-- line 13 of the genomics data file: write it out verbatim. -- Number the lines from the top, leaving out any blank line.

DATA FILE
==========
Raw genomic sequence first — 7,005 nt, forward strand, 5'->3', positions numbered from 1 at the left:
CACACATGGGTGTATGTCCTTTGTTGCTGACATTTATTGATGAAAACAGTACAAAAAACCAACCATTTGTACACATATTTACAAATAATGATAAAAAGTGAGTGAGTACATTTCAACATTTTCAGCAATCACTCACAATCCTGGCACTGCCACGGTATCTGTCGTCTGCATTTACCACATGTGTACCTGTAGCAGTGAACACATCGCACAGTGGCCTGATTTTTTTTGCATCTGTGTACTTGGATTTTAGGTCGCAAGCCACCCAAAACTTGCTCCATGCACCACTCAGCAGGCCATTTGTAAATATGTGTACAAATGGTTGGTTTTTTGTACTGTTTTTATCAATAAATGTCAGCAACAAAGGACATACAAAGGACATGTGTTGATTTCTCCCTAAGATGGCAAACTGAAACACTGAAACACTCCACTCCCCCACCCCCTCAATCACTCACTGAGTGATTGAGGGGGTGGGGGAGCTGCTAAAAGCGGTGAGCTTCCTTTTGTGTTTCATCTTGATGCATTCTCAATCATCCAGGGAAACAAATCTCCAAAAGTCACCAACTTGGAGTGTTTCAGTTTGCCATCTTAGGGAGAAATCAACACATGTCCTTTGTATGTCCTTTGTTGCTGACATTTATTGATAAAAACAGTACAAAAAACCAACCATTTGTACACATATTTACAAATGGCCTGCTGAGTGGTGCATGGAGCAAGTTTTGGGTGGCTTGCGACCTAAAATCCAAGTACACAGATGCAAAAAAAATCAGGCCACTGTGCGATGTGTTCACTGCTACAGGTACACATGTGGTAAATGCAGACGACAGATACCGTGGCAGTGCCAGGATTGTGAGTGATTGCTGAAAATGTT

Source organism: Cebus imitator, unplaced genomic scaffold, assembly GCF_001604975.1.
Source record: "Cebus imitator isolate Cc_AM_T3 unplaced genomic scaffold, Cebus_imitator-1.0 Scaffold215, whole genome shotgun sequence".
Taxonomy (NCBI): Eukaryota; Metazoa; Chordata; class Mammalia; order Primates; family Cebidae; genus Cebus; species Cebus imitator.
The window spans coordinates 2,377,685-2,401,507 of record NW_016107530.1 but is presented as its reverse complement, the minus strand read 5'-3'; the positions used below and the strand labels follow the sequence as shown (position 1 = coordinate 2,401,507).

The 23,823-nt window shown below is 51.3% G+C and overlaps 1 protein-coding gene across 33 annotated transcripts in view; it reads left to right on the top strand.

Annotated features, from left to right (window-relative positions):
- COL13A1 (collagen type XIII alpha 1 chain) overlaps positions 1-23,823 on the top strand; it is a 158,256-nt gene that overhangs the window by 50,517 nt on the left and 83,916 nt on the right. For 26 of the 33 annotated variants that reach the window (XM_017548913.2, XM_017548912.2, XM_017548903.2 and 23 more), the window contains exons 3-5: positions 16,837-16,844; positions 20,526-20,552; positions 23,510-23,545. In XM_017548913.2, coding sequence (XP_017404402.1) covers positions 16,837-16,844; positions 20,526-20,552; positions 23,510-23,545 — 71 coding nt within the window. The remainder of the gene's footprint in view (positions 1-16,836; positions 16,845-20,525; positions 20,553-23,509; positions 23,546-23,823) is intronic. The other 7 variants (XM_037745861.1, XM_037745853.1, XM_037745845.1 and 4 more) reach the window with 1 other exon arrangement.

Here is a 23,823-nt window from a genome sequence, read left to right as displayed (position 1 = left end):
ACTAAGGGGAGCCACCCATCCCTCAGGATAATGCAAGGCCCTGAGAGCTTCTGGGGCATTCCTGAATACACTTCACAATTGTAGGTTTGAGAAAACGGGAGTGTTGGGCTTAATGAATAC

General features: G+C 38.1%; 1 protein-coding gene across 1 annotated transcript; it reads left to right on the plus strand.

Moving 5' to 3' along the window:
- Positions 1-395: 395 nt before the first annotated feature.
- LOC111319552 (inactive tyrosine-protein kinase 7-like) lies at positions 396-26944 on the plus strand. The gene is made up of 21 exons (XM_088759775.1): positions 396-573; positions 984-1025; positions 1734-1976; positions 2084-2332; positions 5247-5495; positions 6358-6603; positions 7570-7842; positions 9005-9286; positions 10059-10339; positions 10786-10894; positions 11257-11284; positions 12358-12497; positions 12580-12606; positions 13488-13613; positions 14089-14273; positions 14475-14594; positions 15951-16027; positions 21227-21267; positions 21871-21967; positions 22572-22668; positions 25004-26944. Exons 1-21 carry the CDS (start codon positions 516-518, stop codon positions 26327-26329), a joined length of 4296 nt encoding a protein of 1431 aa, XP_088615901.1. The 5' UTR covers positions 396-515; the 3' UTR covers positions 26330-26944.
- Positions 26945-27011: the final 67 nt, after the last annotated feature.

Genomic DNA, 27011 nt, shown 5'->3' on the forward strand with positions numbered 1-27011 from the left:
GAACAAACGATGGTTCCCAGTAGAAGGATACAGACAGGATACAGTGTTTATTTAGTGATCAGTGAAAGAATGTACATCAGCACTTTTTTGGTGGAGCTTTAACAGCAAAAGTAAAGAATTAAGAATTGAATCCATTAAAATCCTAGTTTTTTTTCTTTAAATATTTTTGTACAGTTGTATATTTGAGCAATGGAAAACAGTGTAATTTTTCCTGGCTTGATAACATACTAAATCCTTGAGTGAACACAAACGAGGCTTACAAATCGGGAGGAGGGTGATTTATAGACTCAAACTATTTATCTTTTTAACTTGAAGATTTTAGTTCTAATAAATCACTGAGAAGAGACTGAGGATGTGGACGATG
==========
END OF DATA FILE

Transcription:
Moving 5' to 3' along the window: